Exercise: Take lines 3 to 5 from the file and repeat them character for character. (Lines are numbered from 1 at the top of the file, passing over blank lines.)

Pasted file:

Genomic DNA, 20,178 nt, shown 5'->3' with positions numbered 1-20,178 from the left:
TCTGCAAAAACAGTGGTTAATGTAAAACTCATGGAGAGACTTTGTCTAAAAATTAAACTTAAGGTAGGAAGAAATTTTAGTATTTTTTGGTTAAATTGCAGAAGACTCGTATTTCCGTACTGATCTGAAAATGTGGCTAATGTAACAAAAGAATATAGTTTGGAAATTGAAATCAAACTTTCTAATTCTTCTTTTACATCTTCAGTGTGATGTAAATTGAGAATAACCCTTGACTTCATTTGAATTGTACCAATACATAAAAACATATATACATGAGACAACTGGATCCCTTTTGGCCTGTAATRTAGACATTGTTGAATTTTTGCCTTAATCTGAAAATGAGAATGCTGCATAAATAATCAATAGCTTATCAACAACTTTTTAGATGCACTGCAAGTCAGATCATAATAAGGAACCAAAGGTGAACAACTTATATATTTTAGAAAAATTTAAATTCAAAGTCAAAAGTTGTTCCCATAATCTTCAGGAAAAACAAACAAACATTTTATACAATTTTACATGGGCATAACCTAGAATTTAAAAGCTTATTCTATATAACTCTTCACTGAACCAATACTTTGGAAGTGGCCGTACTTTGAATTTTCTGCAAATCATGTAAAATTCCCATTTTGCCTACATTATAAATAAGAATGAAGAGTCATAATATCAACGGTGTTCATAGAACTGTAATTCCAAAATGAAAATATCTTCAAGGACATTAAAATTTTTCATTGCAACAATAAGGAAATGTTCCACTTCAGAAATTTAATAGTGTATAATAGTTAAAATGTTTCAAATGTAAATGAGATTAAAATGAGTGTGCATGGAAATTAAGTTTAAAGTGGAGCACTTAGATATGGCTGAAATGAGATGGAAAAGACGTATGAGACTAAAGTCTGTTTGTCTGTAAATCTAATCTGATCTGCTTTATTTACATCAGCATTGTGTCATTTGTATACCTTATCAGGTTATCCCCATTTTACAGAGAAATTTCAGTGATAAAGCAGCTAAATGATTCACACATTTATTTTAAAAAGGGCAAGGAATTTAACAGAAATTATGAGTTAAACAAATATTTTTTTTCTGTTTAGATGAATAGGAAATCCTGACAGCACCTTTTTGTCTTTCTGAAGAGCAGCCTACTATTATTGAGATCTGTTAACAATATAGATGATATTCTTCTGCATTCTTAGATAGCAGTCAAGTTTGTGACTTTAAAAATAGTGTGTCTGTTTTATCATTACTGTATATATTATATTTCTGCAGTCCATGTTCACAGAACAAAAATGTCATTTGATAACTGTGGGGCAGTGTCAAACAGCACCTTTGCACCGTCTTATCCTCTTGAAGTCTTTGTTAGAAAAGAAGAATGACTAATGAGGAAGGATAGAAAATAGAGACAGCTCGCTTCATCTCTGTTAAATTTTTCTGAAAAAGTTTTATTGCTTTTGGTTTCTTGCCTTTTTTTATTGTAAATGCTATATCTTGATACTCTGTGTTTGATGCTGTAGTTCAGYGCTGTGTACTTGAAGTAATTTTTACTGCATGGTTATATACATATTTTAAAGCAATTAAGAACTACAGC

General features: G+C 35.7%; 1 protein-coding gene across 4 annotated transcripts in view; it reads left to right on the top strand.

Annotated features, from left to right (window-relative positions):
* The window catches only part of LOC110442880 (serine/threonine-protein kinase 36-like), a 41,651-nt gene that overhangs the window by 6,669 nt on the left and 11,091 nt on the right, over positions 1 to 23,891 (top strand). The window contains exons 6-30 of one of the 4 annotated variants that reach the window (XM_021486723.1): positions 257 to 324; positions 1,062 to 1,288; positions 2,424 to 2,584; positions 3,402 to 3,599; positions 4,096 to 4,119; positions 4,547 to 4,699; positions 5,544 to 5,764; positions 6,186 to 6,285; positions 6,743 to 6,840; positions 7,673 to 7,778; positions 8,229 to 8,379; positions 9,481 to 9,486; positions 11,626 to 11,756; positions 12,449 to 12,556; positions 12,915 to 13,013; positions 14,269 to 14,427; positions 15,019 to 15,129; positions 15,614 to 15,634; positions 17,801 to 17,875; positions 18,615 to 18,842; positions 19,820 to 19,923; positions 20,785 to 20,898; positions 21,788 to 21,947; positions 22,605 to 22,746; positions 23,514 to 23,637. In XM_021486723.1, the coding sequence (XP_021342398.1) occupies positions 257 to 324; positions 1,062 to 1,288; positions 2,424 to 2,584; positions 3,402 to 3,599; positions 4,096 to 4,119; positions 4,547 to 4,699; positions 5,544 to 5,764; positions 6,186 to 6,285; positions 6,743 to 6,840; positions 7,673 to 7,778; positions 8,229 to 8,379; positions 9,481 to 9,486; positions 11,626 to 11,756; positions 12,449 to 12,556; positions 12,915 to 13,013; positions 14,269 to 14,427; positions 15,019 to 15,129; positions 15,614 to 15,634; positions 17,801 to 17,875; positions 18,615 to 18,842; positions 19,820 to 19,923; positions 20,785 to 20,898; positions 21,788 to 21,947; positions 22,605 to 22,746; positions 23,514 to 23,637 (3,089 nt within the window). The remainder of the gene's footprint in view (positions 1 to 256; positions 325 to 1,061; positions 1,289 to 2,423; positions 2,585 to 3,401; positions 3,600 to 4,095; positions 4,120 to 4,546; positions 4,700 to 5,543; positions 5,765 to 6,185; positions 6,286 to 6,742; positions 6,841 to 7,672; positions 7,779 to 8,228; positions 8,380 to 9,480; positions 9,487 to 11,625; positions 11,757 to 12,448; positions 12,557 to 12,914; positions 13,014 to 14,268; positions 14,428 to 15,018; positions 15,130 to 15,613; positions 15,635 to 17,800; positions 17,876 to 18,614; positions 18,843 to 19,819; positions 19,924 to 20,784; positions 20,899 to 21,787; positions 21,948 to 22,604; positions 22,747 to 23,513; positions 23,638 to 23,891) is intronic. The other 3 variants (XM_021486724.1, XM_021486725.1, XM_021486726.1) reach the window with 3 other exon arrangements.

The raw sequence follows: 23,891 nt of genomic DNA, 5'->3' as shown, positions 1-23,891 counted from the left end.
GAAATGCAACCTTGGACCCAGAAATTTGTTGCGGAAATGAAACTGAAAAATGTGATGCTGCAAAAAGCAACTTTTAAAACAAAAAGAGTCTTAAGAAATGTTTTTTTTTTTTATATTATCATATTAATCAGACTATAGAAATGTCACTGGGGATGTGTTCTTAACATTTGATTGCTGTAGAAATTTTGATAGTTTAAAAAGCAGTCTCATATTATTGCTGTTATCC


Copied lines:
General features: G+C 35.7%; 1 protein-coding gene across 4 annotated transcripts in view; it reads left to right on the top strand.

Annotated features, from left to right (window-relative positions):
* The window catches only part of LOC110442880 (serine/threonine-protein kinase 36-like), a 41,651-nt gene that overhangs the window by 6,669 nt on the left and 11,091 nt on the right, over positions 1 to 23,891 (top strand). The window contains exons 6-30 of one of the 4 annotated variants that reach the window (XM_021486723.1): positions 257 to 324; positions 1,062 to 1,288; positions 2,424 to 2,584; positions 3,402 to 3,599; positions 4,096 to 4,119; positions 4,547 to 4,699; positions 5,544 to 5,764; positions 6,186 to 6,285; positions 6,743 to 6,840; positions 7,673 to 7,778; positions 8,229 to 8,379; positions 9,481 to 9,486; positions 11,626 to 11,756; positions 12,449 to 12,556; positions 12,915 to 13,013; positions 14,269 to 14,427; positions 15,019 to 15,129; positions 15,614 to 15,634; positions 17,801 to 17,875; positions 18,615 to 18,842; positions 19,820 to 19,923; positions 20,785 to 20,898; positions 21,788 to 21,947; positions 22,605 to 22,746; positions 23,514 to 23,637. In XM_021486723.1, the coding sequence (XP_021342398.1) occupies positions 257 to 324; positions 1,062 to 1,288; positions 2,424 to 2,584; positions 3,402 to 3,599; positions 4,096 to 4,119; positions 4,547 to 4,699; positions 5,544 to 5,764; positions 6,186 to 6,285; positions 6,743 to 6,840; positions 7,673 to 7,778; positions 8,229 to 8,379; positions 9,481 to 9,486; positions 11,626 to 11,756; positions 12,449 to 12,556; positions 12,915 to 13,013; positions 14,269 to 14,427; positions 15,019 to 15,129; positions 15,614 to 15,634; positions 17,801 to 17,875; positions 18,615 to 18,842; positions 19,820 to 19,923; positions 20,785 to 20,898; positions 21,788 to 21,947; positions 22,605 to 22,746; positions 23,514 to 23,637 (3,089 nt within the window). The remainder of the gene's footprint in view (positions 1 to 256; positions 325 to 1,061; positions 1,289 to 2,423; positions 2,585 to 3,401; positions 3,600 to 4,095; positions 4,120 to 4,546; positions 4,700 to 5,543; positions 5,765 to 6,185; positions 6,286 to 6,742; positions 6,841 to 7,672; positions 7,779 to 8,228; positions 8,380 to 9,480; positions 9,487 to 11,625; positions 11,757 to 12,448; positions 12,557 to 12,914; positions 13,014 to 14,268; positions 14,428 to 15,018; positions 15,130 to 15,613; positions 15,635 to 17,800; positions 17,876 to 18,614; positions 18,843 to 19,819; positions 19,924 to 20,784; positions 20,899 to 21,787; positions 21,948 to 22,604; positions 22,747 to 23,513; positions 23,638 to 23,891) is intronic. The other 3 variants (XM_021486724.1, XM_021486725.1, XM_021486726.1) reach the window with 3 other exon arrangements.